The program ended with Murrow reading a statement directly into the camera, which is credited with helping to stem the tide of McCarthyism that was sweeping the nation. Ultimately, Murrow's statement may have been most instrumental in making people feel comfortable questioning McCarthy and his tactics without fear of being labelled a communist or a traitor oneself. 

Murrow's statement from March 9, 1954:

No one familiar with the history of this country can deny that congressional committees are useful. It is necessary to investigate before legislating, but the line between investigating and persecuting is a very fine one and the junior Senator from Wisconsin has stepped over it repeatedly. 

His primary achievement has been in confusing the public mind as between the internal and the external threats of communism. We must not confuse dissent with disloyalty. We must remember always that accusation is not proof and that conviction depends upon evidence and due process of law. 

We will not walk in fear, one of another. We will not be driven by fear into an age of unreason, if we dig deep in our history and our doctrine, and remember that we are not descended from fearful men — not from men who feared to write, to associate, to speak and to defend causes that were, for the moment, unpopular.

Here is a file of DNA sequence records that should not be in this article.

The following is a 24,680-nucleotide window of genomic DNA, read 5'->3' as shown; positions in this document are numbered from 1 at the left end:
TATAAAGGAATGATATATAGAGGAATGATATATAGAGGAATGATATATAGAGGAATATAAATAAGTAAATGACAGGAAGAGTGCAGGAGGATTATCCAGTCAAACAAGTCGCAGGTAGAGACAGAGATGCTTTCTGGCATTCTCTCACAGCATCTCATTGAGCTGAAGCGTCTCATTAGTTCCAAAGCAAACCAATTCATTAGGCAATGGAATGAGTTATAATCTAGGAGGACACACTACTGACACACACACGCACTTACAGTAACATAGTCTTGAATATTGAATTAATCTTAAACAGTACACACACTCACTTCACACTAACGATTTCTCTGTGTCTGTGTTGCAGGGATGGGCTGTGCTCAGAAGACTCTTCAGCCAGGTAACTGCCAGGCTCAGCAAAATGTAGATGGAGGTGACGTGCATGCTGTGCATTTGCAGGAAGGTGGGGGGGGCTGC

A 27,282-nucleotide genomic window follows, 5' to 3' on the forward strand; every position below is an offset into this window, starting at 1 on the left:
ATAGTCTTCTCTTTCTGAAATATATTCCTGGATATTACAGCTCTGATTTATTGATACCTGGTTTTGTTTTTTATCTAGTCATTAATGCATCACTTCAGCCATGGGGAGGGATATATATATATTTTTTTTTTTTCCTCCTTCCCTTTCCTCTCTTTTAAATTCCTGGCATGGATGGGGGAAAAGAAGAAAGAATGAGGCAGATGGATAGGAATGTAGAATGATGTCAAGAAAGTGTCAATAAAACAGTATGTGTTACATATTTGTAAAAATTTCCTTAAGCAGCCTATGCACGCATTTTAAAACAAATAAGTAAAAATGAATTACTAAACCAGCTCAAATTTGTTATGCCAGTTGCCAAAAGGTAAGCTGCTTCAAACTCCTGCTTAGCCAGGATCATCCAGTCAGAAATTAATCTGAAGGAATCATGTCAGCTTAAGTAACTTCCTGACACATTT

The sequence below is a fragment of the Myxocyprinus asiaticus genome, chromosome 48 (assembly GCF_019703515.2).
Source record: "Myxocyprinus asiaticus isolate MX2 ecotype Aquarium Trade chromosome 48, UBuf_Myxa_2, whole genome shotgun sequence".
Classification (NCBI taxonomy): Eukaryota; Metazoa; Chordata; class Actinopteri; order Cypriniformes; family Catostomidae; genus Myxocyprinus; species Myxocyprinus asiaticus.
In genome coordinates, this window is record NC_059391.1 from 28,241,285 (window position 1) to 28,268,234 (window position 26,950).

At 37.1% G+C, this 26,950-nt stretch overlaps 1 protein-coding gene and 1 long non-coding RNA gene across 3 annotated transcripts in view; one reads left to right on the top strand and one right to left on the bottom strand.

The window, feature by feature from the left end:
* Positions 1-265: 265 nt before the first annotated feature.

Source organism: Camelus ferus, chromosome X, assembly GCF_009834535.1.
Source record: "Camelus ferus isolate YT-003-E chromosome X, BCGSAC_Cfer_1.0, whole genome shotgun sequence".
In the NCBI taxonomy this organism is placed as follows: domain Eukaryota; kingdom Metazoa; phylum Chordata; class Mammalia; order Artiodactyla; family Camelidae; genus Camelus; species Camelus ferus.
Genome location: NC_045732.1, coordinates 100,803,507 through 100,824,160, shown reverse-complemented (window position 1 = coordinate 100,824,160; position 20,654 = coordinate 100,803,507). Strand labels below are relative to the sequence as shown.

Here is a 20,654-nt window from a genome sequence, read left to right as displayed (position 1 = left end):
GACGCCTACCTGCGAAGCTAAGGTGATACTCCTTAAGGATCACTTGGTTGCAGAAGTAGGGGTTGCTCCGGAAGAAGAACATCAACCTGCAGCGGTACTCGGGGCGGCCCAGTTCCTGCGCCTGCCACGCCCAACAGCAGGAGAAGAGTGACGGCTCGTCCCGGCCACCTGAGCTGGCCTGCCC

This is no time for men who oppose Senator McCarthy's methods to keep silent, or for those who approve. We can deny our heritage and our history, but we cannot escape responsibility for the result. There is no way for a citizen of a republic to abdicate his responsibilities.

As a nation we have come into our full inheritance at a tender age. We proclaim ourselves, as indeed we are, the defenders of freedom, wherever it continues to exist in the world, but we cannot defend freedom abroad by deserting it at home.

The actions of the junior Senator from Wisconsin have caused alarm and dismay amongst our allies abroad, and given considerable comfort to our enemies. And whose fault is that? Not really his. He didn't create this situation of fear; he merely exploited it—and rather successfully.

Cassius was right. "The fault, dear Brutus, is not in our stars, but in ourselves." Good night, and good luck.

Murrow invited McCarthy to respond to the March 9th episode. McCarthy took three weeks to film a response and was given airtime to defend himself against the earlier criticism. The program aired on April 6, 1954.

McCarthy says in the film that normally he wouldn't waste any time replying to Murrow, but feels compelled to because Murrow, "is the cleverest of the jackal pack, which is always found at the throat of anyone who dares to expose individual communists and traitors."

You can watch the entire epsiode of McCarthy's "See It Now" rebuttal from April 6, 1954 on the CBS website.

The Murrow-McCarthy saga was dramatized in the 2005 film, Good Night, and Good Luck.